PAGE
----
Brazil's battle to upgrade airports for the World Cup
"If we held a cup in five years' time we'd be ready, but not for this one!" says one passenger, Aroma Martorell, as she passes through Guarulhos International Airport in Sao Paulo.
It is a feeling echoed by many people I've spoken to here amid daily headlines criticising Brazil's readiness to host the World Cup.
But on 11 May, operators at the airport defied the critics and no doubt breathed a sigh of relief too, when its new international passenger terminal opened - as planned - with just a month to spare before kick-off.
But it has not been without hiccups.
During the World Cup, the new terminal will handle only a fraction of the international airlines it originally promised.
After the event, 21 airlines will move across to the terminal which has a capacity for 12 million passengers a year.
When Brazil won the right to host the football tournament, airports were already squeezed and growth in the past decade has piled on even more pressure.
In 2013, more than 110 million passengers passed through Brazil's airports. A decade ago it was only around 37 million.
So the decision to bring the tournament to Brazil was a good excuse to address the country's infrastructure needs. But seven years on, there has been mixed success when it comes to airport upgrades.
The capital, Brasilia, opened a new terminal just last month. But only a few days ago news broke that work at Viracopos airport outside Sao Paulo was partially suspended because of safety concerns.
The airport in the north-eastern city of Fortaleza, another World Cup city, will have a large canvas tent to welcome passengers instead of a new terminal.
"The problem has been that the recent government has seen private investment in infrastructure not as a good thing, but as a necessary evil," says Andre Castellini, a partner at Bain & Company in Sao Paulo.
"Concessions have been granted very slowly - much slower than they should have been done."
And this could have big implications at a time when airports will be under pressure this summer with 600,000 fans expected to come to Brazil for the World Cup.
"Opening an airport is complicated - it normally requires quite a bit of testing of equipment, IT systems and processes," says Carlos Ozores, an aviation specialist at ICF International.
"Normally you need to test it out extensively before it's rolled out. In Brazil you're expecting the system to be rolled out not just on a normal day, but in a prolonged peak travel period."
But airports are just one part of the infrastructure jigsaw puzzle that Brazil urgently needs to solve.
Promises were also made to upgrade roads, ports and railways in the country. Those plans have also been slow to materialise.
"The world cup was just a pretext to do a series of investments in the country," says Prof Eduardo Padilha of INSPER Business School in Sao Paulo.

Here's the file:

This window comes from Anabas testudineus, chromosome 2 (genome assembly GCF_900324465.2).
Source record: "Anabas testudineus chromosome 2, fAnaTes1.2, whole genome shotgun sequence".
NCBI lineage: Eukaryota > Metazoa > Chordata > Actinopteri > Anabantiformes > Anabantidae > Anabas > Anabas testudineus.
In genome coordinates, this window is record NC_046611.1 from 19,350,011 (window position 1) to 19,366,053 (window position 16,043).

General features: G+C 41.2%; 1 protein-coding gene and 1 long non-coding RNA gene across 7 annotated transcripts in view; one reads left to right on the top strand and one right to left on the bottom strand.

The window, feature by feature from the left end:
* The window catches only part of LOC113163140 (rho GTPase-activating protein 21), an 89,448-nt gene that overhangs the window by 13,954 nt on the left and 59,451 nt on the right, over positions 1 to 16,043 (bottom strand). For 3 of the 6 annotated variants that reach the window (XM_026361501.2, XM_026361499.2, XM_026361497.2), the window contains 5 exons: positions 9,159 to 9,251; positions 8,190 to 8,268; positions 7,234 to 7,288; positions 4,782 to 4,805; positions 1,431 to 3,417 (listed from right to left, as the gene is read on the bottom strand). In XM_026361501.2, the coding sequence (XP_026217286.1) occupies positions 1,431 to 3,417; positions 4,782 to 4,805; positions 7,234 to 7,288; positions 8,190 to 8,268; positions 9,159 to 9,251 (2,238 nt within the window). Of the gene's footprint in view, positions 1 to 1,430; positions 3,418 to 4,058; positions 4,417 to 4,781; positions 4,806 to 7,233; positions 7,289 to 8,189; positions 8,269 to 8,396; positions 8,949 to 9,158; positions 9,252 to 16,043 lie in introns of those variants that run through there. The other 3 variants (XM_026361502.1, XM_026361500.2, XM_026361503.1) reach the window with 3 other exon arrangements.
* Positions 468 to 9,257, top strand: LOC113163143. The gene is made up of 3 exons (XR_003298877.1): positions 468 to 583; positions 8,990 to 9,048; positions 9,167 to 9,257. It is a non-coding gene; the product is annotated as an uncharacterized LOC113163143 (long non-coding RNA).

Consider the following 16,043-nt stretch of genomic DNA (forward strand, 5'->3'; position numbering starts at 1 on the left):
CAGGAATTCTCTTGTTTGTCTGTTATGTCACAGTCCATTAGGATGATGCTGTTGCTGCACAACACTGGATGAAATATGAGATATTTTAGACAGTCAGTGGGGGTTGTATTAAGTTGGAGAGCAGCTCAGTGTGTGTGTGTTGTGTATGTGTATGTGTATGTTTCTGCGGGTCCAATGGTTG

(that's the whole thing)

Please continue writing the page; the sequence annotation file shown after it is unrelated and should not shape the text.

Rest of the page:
"We need investments independent of the World Cup, it's an event that lasts just a month.
"There's so much planning that everything is left to the last minute and because of that we always end up paying far more."
'Huge traffic jams'
Brazil's workers are also paying for the delays. Roderlei Alexandre Bernadino drives thousands of miles across Brazil each week to deliver soya beans to Brazil's biggest port, Santos.
With a bed in the back of his truck, he spends weeks away from home. Last year was terrible, he says. There were queues outside the port that lasted days.
This year, it is a little better but still, life as a truck driver can be tough.
"There are lots of trucks on the road and they cause huge traffic jams," he tells me.
"Some of the worst things though are the lack of toilets, places to eat and the robberies on the roads, too."
In all about 1.5% of GDP is spent on infrastructure here in Brazil, yet the global average is more than twice that, according to a report published last year by McKinsey Global Institute.
And it is this low investment that is holding back Latin America's biggest economy. With growth slowing, President Dilma Rousseff's infrastructure plans could not come at a more pressing time.
The process of auctioning-off highway concessions has begun - and last year the government passed a ports law but that has been slow to get off the ground.
In the next decade, the Brazilian port of Santos - the biggest in Latin America - wants to double the amount of goods it ships annually.
But unless more money is spent on investing in new forms of transport, that dream is unlikely to be realised.
"We need to encourage railway investment," says Renato Ferreira Barco, who until last month was in charge of Santos.
"It doesn't even represent 20% of transport - most of it comes by road."
Promises to upgrade infrastructure were made when Brazil was growing strong, but now projects are being delivered in a very different environment.
Kick-off is just around the corner but work has to continue to keep Latin America's economic engine going.